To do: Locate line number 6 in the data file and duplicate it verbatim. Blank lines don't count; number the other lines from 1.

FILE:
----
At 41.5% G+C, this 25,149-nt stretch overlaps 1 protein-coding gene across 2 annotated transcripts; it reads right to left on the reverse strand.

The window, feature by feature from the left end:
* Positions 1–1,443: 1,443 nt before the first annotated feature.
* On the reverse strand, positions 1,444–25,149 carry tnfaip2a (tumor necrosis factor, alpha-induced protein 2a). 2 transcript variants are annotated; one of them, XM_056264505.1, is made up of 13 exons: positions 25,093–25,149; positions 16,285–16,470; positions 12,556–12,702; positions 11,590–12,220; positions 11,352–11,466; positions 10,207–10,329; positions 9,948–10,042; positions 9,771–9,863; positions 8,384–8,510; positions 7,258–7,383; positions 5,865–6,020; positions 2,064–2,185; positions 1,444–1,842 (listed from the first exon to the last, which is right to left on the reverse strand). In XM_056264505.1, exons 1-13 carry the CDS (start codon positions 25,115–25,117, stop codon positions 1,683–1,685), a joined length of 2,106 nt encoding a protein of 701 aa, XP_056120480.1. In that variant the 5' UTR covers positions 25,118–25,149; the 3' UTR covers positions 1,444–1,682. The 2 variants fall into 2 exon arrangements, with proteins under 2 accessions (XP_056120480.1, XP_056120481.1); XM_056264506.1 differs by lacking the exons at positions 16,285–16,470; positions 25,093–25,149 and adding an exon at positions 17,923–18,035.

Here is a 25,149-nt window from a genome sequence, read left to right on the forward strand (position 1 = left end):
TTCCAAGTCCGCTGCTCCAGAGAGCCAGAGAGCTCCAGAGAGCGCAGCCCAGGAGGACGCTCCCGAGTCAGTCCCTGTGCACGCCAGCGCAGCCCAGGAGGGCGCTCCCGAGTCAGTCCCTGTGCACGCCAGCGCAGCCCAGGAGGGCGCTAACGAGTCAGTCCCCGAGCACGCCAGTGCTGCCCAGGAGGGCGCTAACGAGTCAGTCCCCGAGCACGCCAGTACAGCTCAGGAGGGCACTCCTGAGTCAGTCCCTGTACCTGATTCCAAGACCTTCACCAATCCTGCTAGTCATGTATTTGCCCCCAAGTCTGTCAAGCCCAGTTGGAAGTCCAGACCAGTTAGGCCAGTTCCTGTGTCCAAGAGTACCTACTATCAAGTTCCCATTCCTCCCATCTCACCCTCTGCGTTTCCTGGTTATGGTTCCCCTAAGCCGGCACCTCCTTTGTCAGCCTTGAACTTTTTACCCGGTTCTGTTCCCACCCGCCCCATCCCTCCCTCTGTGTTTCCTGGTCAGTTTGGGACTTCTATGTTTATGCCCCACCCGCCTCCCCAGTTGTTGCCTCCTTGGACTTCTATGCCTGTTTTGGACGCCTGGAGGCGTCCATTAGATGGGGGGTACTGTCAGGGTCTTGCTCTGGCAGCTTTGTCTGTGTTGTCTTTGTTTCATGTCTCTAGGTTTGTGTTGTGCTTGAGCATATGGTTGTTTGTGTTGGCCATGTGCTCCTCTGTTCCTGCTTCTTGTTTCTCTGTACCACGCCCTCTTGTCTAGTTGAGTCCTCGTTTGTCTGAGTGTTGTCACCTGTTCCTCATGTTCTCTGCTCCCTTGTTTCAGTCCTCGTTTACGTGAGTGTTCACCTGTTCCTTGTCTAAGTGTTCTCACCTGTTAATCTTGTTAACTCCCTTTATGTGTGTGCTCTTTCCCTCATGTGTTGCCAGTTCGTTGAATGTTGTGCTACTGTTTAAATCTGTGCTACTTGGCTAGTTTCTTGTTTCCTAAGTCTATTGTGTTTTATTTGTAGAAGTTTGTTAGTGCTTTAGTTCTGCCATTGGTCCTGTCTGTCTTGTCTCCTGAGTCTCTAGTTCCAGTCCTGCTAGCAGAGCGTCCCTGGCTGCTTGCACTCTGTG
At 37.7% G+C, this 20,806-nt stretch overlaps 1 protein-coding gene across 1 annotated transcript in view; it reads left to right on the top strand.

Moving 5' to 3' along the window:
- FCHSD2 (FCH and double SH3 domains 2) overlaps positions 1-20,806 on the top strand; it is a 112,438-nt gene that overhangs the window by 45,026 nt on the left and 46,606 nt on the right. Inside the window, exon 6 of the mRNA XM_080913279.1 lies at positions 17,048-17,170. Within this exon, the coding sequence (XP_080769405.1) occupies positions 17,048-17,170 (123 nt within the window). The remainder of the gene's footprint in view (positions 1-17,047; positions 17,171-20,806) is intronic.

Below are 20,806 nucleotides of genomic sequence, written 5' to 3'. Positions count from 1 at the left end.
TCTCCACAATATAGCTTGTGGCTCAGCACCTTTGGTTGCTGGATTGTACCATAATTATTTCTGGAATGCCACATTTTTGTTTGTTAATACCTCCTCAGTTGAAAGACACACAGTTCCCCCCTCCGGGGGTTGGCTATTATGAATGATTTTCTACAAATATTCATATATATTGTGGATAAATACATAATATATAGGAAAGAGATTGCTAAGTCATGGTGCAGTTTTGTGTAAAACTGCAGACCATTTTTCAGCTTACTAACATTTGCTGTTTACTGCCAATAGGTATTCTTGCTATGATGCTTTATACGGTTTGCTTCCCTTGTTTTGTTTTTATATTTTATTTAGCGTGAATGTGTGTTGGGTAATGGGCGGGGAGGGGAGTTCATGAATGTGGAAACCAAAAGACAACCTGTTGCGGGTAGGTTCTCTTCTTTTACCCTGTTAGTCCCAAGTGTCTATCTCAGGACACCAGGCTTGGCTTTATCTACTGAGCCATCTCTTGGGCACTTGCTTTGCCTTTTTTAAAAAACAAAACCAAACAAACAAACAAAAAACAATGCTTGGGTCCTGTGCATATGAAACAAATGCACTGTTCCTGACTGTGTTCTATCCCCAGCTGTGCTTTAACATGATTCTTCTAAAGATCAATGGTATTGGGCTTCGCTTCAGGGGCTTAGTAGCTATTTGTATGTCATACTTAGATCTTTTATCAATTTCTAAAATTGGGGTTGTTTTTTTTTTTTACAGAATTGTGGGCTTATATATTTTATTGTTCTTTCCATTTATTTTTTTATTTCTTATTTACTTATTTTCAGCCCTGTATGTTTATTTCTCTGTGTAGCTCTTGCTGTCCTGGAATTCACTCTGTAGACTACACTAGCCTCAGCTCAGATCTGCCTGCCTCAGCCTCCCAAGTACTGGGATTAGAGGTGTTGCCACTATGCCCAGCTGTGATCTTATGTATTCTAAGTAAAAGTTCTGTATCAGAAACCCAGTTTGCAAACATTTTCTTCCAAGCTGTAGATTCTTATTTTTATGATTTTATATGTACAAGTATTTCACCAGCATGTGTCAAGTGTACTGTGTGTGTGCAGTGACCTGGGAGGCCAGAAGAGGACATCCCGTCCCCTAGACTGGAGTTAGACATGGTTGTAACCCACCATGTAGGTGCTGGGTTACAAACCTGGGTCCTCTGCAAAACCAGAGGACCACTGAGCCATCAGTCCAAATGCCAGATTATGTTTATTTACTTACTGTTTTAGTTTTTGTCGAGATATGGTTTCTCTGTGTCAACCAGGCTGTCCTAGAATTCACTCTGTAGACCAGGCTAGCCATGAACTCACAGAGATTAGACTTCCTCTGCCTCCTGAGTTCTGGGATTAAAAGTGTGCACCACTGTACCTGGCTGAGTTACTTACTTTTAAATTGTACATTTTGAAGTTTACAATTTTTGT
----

TTCCAAGTCCGCTGCTCCAGAGAGCCAGAGAGCTCCAGAGAGCGCAGCCCAGGAGGACGCTCCCGAGTCAGTCCCTGTGCACGCCAGCGCAGCCCAGGAGGGCGCTCCCGAGTCAGTCCCTGTGCACGCCAGCGCAGCCCAGGAGGGCGCTAACGAGTCAGTCCCCGAGCACGCCAGTGCTGCCCAGGAGGGCGCTAACGAGTCAGTCCCCGAGCACGCCAGTACAGCTCAGGAGGGCACTCCTGAGTCAGTCCCTGTACCTGATTCCAAGACCTTCACCAATCCTGCTAGTCATGTATTTGCCCCCAAGTCTGTCAAGCCCAGTTGGAAGTCCAGACCAGTTAGGCCAGTTCCTGTGTCCAAGAGTACCTACTATCAAGTTCCCATTCCTCCCATCTCACCCTCTGCGTTTCCTGGTTATGGTTCCCCTAAGCCGGCACCTCCTTTGTCAGCCTTGAACTTTTTACCCGGTTCTGTTCCCACCCGCCCCATCCCTCCCTCTGTGTTTCCTGGTCAGTTTGGGACTTCTATGTTTATGCCCCACCCGCCTCCCCAGTTGTTGCCTCCTTGGACTTCTATGCCTGTTTTGGACGCCTGGAGGCGTCCATTAGATGGGGGGTACTGTCAGGGTCTTGCTCTGGCAGCTTTGTCTGTGTTGTCTTTGTTTCATGTCTCTAGGTTTGTGTTGTGCTTGAGCATATGGTTGTTTGTGTTGGCCATGTGCTCCTCTGTTCCTGCTTCTTGTTTCTCTGTACCACGCCCTCTTGTCTAGTTGAGTCCTCGTTTGTCTGAGTGTTGTCACCTGTTCCTCATGTTCTCTGCTCCCTTGTTTCAGTCCTCGTTTACGTGAGTGTTCACCTGTTCCTTGTCTAAGTGTTCTCACCTGTTAATCTTGTTAACTCCCTTTATGTGTGTGCTCTTTCCCTCATGTGTTGCCAGTTCGTTGAATGTTGTGCTACTGTTTAAATCTGTGCTACTTGGCTAGTTTCTTGTTTCCTAAGTCTATTGTGTTTTATTTGTAGAAGTTTGTTAGTGCTTTAGTTCTGCCATTGGTCCTGTCTGTCTTGTCTCCTGAGTCTCTAGTTCCAGTCCTGCTAGCAGAGCGTCCCTGGCTGCTTGCACTCTGTG